The Walt Disney Company board of directors ousted Bob Chapek as chief executive on Sunday after concluding that various missteps had caused irreparable damage to his ability to lead and abruptly announced that Robert A. Iger would return to the head of the company, with immediate effect, for two years. .
“We thank Bob Chapek for his service,” Board Chair Susan Arnold said in a statement. “The Board of Directors has concluded that as Disney enters an increasingly complex period of industry transformation, Bob Iger is uniquely positioned to lead the company through this pivotal time.” Disney’s board of directors is then expected to meet in person in New York in December.
She added that Mr. Iger had the “deep respect” of Disney’s management team.
Mr Iger, 71, said in a statement that he was “extremely optimistic about the future of this great company and delighted that the board has asked him to return as CEO”. Mr. Iger led Disney as chief executive between 2005 and 2020. At that time, he handed day-to-day management of the company to Mr. Chapek, his hand-picked successor, while remaining executive chairman. Mr. Iger left the company entirely in January.
Mr. Chapek could not immediately be reached for comment.
The surprise reinstatement of Mr. Iger and the ousting of Mr. Chapek comes following an announcement of disastrous results on 8 November. Disney blindsided Wall Street by reporting losses of $1.5 billion in its fledgling streaming division, down from $630 million a year earlier. . Mr Chapek said Disney+’s rising production, marketing and technology costs contributed to the “maximum” losses.
Disney shares fell 12% the next morning, in part because investors – and many inside Disney – were shocked by the carefree tone Mr Chapek adopted when discussing the report. on the results during a conference call with analysts. Mr. Chapek’s behavior struck a lot of deaf people.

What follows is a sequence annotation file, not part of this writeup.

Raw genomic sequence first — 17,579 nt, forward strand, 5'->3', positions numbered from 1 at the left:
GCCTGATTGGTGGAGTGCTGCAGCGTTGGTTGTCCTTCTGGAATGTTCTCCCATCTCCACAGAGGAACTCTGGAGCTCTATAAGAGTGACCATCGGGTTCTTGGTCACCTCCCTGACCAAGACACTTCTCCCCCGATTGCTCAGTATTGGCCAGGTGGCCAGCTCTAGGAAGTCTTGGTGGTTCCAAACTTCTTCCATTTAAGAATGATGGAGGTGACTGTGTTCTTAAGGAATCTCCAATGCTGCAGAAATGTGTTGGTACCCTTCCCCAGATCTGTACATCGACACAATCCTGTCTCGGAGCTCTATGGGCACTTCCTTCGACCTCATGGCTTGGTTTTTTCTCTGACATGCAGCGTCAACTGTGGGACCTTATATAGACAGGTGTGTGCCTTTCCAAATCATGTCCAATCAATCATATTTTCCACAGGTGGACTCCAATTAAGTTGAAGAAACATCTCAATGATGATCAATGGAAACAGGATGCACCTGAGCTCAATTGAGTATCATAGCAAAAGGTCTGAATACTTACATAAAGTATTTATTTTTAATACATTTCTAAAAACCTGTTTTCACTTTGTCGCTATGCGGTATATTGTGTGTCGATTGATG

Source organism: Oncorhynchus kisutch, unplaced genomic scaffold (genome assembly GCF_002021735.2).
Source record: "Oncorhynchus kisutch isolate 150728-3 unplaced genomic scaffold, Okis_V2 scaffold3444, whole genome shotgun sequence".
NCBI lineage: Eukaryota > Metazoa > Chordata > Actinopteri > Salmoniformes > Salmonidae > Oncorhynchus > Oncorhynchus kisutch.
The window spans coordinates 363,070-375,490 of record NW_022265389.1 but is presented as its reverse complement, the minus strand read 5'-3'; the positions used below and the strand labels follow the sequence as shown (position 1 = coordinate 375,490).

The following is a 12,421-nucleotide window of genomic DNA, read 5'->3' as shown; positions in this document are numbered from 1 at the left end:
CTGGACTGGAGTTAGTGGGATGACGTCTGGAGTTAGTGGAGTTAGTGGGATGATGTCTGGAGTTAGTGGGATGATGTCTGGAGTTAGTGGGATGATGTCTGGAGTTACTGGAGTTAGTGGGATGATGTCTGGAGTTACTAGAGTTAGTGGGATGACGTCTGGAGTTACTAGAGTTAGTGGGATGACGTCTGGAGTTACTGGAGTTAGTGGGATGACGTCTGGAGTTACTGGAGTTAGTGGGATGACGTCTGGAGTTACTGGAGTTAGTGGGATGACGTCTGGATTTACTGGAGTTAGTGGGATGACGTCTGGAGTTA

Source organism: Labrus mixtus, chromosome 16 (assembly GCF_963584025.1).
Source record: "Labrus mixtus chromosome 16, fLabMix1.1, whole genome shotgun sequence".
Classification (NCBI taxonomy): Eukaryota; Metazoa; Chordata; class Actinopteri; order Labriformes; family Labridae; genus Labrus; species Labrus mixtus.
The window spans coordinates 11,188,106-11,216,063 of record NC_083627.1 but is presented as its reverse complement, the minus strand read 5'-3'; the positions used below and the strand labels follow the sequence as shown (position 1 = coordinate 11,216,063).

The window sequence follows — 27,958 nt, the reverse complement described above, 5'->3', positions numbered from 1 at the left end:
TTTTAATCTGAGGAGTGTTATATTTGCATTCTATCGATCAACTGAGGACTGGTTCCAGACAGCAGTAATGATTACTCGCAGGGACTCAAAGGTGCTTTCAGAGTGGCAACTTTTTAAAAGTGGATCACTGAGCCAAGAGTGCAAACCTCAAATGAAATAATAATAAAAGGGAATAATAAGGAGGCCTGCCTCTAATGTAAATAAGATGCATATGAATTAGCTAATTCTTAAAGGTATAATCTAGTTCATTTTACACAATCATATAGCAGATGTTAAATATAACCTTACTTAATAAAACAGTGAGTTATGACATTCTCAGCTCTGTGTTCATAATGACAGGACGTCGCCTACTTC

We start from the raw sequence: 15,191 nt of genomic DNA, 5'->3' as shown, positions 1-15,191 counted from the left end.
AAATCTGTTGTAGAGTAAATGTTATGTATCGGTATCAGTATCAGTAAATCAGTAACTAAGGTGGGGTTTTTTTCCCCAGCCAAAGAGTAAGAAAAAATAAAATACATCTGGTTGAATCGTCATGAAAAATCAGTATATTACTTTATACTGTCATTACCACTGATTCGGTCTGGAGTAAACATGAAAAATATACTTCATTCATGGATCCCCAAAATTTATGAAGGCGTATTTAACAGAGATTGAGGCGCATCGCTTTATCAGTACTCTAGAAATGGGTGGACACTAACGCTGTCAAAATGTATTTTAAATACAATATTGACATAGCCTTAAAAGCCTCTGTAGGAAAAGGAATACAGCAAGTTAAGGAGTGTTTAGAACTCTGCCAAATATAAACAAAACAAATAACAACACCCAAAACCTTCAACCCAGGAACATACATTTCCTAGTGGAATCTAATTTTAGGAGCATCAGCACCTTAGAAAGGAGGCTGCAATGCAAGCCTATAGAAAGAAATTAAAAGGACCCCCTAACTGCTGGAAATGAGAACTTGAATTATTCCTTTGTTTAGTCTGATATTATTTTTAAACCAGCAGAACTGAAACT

Immediately, CNBC host Jim Cramer began calling for Mr. Chapek to be fired during comments on his show. On Friday, Mr Cramer said Mr Chapek was “unable to run a fantastic business” and “we need someone new at Disney”.
Mr Cramer added: ‘This record is the record from hell.’
Mr. Chapek, 62, was appointed CEO in February 2020, succeeding the hugely popular Mr. Iger. The transfer did not go smoothly. The coronavirus pandemic has forced Mr. Chapek to shut down most of the business. This year, Mr. Chapek has faced one crisis after another, some of his own making.
In March, Disney found itself embroiled in a heated argument with Governor Ron DeSantis of Florida, a Republican, over legislation to ban classroom discussions of sexual orientation and gender identity until in the third year. Mr. Chapek initially tried not to take sides, at least publicly, which provoked an employee revolt. Mr Chapek then denounced the bill, sparking a political storm, with right-wing figures protesting “Woke Disney”.
In June, Mr. Chapek abruptly fired Disney’s top television executive, amid howls of disapproval from Hollywood. In August, activist investor Dan Loeb pushed Mr. Chapek to consider a series of changes, including shaking up the board and splitting up ESPN. (Mr. Loeb later backtracked on a spin-off, say on twitter that he learned more about Disney’s “growth and innovation plans” for ESPN.)
All the while, some of Disney’s most dedicated theme park patrons have been outraged at price increases that they see as nickel and dime. Last month, Disney told investors that theme park profits would have been even higher had it not been for an ‘unfavorable attendance mix’ at Disneyland, which annual pass holders have taken as an insult. T-shirts, mugs and stickers began selling online bearing the word “Unfavorables” in Disneyland’s signature calligraphy.